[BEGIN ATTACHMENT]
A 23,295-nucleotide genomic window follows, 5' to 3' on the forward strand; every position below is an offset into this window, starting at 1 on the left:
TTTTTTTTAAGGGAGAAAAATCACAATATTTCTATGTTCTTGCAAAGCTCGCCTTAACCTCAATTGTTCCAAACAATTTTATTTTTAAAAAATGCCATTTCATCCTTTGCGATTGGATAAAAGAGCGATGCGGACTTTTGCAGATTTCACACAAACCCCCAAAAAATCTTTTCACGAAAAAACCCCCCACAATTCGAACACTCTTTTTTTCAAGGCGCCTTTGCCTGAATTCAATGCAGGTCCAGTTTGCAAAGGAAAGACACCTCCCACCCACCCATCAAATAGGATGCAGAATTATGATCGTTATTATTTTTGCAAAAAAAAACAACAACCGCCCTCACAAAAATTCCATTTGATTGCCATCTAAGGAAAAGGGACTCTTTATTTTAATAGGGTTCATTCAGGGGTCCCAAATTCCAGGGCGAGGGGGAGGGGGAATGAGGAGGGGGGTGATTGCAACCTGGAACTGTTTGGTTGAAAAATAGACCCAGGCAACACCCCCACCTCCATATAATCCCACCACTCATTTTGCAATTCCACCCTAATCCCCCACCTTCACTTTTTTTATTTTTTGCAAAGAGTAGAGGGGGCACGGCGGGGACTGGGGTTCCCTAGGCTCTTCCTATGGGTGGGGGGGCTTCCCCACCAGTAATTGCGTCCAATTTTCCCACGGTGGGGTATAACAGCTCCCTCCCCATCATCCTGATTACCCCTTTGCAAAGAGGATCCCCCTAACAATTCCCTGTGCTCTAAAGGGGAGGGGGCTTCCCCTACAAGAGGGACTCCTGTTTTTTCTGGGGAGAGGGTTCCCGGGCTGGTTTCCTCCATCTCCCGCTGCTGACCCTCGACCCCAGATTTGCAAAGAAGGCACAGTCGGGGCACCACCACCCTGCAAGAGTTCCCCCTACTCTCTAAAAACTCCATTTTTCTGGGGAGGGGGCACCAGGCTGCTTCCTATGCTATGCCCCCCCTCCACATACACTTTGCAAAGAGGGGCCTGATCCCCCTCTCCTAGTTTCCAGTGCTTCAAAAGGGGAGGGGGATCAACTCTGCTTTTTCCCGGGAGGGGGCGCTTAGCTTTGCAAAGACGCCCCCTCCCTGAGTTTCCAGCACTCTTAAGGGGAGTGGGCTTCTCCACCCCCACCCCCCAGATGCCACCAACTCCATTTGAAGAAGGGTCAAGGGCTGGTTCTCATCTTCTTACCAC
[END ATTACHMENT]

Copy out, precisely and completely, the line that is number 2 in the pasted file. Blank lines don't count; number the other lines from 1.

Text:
TTTTTTTTAAGGGAGAAAAATCACAATATTTCTATGTTCTTGCAAAGCTCGCCTTAACCTCAATTGTTCCAAACAATTTTATTTTTAAAAAATGCCATTTCATCCTTTGCGATTGGATAAAAGAGCGATGCGGACTTTTGCAGATTTCACACAAACCCCCAAAAAATCTTTTCACGAAAAAACCCCCCACAATTCGAACACTCTTTTTTTCAAGGCGCCTTTGCCTGAATTCAATGCAGGTCCAGTTTGCAAAGGAAAGACACCTCCCACCCACCCATCAAATAGGATGCAGAATTATGATCGTTATTATTTTTGCAAAAAAAAACAACAACCGCCCTCACAAAAATTCCATTTGATTGCCATCTAAGGAAAAGGGACTCTTTATTTTAATAGGGTTCATTCAGGGGTCCCAAATTCCAGGGCGAGGGGGAGGGGGAATGAGGAGGGGGGTGATTGCAACCTGGAACTGTTTGGTTGAAAAATAGACCCAGGCAACACCCCCACCTCCATATAATCCCACCACTCATTTTGCAATTCCACCCTAATCCCCCACCTTCACTTTTTTTATTTTTTGCAAAGAGTAGAGGGGGCACGGCGGGGACTGGGGTTCCCTAGGCTCTTCCTATGGGTGGGGGGGCTTCCCCACCAGTAATTGCGTCCAATTTTCCCACGGTGGGGTATAACAGCTCCCTCCCCATCATCCTGATTACCCCTTTGCAAAGAGGATCCCCCTAACAATTCCCTGTGCTCTAAAGGGGAGGGGGCTTCCCCTACAAGAGGGACTCCTGTTTTTTCTGGGGAGAGGGTTCCCGGGCTGGTTTCCTCCATCTCCCGCTGCTGACCCTCGACCCCAGATTTGCAAAGAAGGCACAGTCGGGGCACCACCACCCTGCAAGAGTTCCCCCTACTCTCTAAAAACTCCATTTTTCTGGGGAGGGGGCACCAGGCTGCTTCCTATGCTATGCCCCCCCTCCACATACACTTTGCAAAGAGGGGCCTGATCCCCCTCTCCTAGTTTCCAGTGCTTCAAAAGGGGAGGGGGATCAACTCTGCTTTTTCCCGGGAGGGGGCGCTTAGCTTTGCAAAGACGCCCCCTCCCTGAGTTTCCAGCACTCTTAAGGGGAGTGGGCTTCTCCACCCCCACCCCCCAGATGCCACCAACTCCATTTGAAGAAGGGTCAAGGGCTGGTTCTCATCTTCTTACCAC